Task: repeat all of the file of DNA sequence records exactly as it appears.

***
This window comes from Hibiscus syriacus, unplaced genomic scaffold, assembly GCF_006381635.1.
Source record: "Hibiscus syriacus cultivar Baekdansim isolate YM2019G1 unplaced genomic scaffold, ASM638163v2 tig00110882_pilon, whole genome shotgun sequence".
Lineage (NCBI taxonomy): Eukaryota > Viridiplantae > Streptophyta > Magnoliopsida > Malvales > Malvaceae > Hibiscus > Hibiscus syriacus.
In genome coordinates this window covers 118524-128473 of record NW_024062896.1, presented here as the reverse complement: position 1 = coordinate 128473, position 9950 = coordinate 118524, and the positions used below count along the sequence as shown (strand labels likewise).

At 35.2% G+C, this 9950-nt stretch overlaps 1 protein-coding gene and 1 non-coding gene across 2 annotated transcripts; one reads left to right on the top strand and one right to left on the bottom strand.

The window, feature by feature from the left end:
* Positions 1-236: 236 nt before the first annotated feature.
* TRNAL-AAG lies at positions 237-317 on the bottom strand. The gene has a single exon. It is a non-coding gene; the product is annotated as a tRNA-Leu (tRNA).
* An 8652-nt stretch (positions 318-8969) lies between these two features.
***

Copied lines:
This window comes from Hibiscus syriacus, unplaced genomic scaffold, assembly GCF_006381635.1.
Source record: "Hibiscus syriacus cultivar Baekdansim isolate YM2019G1 unplaced genomic scaffold, ASM638163v2 tig00110882_pilon, whole genome shotgun sequence".
Lineage (NCBI taxonomy): Eukaryota > Viridiplantae > Streptophyta > Magnoliopsida > Malvales > Malvaceae > Hibiscus > Hibiscus syriacus.
In genome coordinates this window covers 118524-128473 of record NW_024062896.1, presented here as the reverse complement: position 1 = coordinate 128473, position 9950 = coordinate 118524, and the positions used below count along the sequence as shown (strand labels likewise).

At 35.2% G+C, this 9950-nt stretch overlaps 1 protein-coding gene and 1 non-coding gene across 2 annotated transcripts; one reads left to right on the top strand and one right to left on the bottom strand.

The window, feature by feature from the left end:
* Positions 1-236: 236 nt before the first annotated feature.
* TRNAL-AAG lies at positions 237-317 on the bottom strand. The gene has a single exon. It is a non-coding gene; the product is annotated as a tRNA-Leu (tRNA).
* An 8652-nt stretch (positions 318-8969) lies between these two features.